Mythology Monday | Hecate

Hecate is the Greek goddess of magic and witchcraft. She is known as either a Titan or a minor goddess, as well as a witch. Alternative spelling is “Hekate.” The word “heka” in ancient Egyptian myth translates to the word “magic” or “magical being.”

Hecate is pronounced “HECK-a-tee,” although I have also heard it pronounced “HECK-a-tay” or “heck-a-TAY.” I believe that the first pronunciation makes more sense when compared to other Greek goddess names such as Aphrodite or Persephone.

Hecate is known for existing in three’s. In some versions she stands as three separate women standing together, in some versions she is one woman with three heads, and in another she has the head of a dog, a snake, and a horse. This is perhaps where the thought of “death happens in three’s” comes from, or perhaps why three is considered such a magical number.

Along with witchcraft, Hecate is also connected to necromancy, ghosts, and the afterlife. She used plants and herbs to make potions. It is said that she discovered most poisonous plants; she may have even tested them on victims by sneaking them in their food and seeing how they’d react.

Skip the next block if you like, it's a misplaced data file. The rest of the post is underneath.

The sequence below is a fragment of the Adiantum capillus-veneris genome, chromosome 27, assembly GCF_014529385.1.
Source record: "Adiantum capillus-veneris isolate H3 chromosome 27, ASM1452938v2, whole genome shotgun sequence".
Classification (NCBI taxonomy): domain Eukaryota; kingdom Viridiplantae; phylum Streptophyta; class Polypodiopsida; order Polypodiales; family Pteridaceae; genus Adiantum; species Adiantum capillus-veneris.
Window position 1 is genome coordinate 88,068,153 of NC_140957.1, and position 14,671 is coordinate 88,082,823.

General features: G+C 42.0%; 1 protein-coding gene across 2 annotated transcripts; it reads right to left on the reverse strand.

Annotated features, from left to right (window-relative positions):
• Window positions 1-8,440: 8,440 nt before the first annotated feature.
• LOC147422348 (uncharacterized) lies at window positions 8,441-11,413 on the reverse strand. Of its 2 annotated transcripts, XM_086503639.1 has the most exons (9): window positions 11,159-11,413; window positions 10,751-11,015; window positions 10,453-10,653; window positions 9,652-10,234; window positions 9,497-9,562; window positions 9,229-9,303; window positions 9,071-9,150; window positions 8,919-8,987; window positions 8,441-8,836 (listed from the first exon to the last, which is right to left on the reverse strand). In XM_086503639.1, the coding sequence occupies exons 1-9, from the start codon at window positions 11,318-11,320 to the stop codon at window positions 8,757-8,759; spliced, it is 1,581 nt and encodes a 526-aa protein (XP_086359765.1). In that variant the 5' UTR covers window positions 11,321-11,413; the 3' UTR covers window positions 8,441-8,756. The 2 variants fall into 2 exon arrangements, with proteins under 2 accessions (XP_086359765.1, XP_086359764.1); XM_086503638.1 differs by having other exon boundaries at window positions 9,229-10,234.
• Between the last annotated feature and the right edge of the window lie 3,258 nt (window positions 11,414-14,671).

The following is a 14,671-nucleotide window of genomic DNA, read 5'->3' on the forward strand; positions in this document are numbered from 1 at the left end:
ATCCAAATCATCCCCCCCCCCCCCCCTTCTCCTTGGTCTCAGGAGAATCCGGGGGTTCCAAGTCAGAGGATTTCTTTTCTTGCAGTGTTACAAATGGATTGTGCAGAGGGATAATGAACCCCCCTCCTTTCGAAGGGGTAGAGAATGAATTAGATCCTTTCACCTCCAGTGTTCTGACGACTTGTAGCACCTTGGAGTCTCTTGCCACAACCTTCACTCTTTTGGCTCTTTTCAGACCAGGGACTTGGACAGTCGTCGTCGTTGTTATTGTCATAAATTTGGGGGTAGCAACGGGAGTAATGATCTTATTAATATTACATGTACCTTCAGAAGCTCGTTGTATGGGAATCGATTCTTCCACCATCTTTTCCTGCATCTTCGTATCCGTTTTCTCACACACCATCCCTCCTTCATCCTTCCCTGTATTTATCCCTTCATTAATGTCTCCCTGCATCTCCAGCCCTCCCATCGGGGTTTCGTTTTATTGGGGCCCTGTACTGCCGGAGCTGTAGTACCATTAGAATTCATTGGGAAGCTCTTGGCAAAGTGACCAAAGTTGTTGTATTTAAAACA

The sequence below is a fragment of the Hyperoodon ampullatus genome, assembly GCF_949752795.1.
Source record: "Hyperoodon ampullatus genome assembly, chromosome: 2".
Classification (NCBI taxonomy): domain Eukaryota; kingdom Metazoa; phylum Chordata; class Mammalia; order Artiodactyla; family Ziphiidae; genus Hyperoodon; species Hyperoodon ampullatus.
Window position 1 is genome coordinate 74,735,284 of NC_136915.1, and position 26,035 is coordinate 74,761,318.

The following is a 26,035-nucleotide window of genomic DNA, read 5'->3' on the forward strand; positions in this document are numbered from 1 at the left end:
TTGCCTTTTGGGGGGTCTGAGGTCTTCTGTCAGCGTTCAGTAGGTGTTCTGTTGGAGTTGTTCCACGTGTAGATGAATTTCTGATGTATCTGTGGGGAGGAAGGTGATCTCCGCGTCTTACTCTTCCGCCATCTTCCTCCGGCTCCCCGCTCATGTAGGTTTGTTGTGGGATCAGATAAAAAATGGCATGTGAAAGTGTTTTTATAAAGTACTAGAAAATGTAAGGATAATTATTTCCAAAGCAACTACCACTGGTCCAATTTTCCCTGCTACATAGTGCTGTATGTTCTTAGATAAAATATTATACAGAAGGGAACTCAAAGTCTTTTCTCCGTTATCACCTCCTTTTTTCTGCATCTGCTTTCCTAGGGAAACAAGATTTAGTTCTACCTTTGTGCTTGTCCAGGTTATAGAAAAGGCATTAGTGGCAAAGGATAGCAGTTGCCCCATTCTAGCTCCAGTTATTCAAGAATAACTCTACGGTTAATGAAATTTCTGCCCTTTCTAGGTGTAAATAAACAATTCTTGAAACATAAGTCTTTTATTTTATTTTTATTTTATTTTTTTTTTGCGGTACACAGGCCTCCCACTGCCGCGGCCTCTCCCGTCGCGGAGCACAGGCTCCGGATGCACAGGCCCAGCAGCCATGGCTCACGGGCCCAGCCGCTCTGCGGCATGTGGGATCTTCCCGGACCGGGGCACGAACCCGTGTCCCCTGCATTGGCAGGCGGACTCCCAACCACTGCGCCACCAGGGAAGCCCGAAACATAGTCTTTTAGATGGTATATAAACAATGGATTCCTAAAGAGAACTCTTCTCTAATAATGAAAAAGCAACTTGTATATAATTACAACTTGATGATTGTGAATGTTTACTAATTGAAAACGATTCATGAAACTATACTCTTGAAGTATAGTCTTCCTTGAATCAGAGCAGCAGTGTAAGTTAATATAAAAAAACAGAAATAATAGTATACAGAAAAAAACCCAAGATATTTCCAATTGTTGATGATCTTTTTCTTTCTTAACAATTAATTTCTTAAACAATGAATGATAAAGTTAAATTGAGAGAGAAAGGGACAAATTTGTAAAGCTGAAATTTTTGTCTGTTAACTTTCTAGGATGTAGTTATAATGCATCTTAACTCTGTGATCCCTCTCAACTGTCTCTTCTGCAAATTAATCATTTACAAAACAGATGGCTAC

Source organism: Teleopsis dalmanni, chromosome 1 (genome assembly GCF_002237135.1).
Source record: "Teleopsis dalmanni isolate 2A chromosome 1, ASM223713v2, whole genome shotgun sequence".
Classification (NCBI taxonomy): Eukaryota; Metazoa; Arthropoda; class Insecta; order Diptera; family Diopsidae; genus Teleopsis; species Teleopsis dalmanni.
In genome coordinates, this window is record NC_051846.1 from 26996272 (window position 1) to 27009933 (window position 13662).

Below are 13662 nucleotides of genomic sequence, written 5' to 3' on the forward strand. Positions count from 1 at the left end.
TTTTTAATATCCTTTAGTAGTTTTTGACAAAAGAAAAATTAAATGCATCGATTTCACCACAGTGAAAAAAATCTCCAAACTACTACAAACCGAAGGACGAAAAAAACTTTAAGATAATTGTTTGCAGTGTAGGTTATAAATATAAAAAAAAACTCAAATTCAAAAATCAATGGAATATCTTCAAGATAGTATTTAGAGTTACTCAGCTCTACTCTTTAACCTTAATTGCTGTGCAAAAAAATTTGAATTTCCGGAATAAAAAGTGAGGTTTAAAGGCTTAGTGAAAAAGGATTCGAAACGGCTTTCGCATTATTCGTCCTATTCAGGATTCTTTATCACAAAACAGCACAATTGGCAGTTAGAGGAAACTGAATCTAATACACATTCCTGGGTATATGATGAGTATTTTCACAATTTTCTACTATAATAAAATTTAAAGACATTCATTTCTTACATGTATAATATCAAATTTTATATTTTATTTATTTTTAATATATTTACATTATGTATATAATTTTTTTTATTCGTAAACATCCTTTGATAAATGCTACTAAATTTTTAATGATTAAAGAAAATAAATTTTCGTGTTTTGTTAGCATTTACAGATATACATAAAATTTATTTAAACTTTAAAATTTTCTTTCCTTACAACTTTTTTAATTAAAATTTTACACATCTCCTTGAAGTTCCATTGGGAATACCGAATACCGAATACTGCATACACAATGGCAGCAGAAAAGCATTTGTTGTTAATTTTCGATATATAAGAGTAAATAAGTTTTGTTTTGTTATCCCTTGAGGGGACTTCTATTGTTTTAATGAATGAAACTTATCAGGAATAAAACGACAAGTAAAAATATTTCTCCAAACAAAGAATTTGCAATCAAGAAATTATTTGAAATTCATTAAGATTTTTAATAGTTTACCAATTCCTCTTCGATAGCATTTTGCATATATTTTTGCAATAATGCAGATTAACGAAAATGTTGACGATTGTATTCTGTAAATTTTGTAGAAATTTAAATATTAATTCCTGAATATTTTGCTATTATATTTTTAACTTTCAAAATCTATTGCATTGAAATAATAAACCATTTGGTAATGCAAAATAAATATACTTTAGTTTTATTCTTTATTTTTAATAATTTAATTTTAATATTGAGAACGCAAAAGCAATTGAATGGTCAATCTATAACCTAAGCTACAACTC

While she is one of the most commonly known Greek goddesses, there is little surviving myths of her. The greatest story that she is connected to is the myth of Persephone. When Hades kidnapped Persephone and brought her down into the Underworld, her mother Demeter was absolutely distraught, searching for where she had disappeared to. Hecate was the one who found her.

Some versions of the Persephone myth claim that her mother, Demeter, came to Hecate and asked her for help. In other versions, Hecate heard Persephone from the Underworld and came to Demeter to let her know.

Hecate may come off as frightening and intimidating — that’s because there is not much we truly know about her. Some myths claim that she used poisonous plants to harm others. But in the myth of Persephone, she is helping Demeter find her daughter. So there are two sides to her: wanting to harm and wanting to help.

Hecate can be seen as the personification of medicine: it can be highly dangerous and ruin lives (opioids for example) or it can serve as life-saving help. The same can be said for magic and witchcraft: it can bring harm (black magic and curses) or joy (wish fulfillment.)

Hecate is most popular among those who are interested in plant medicine, especially poisonous plant medicine, and magical practices and rituals. Be cautious of her spirit, but do not approach her with fear.

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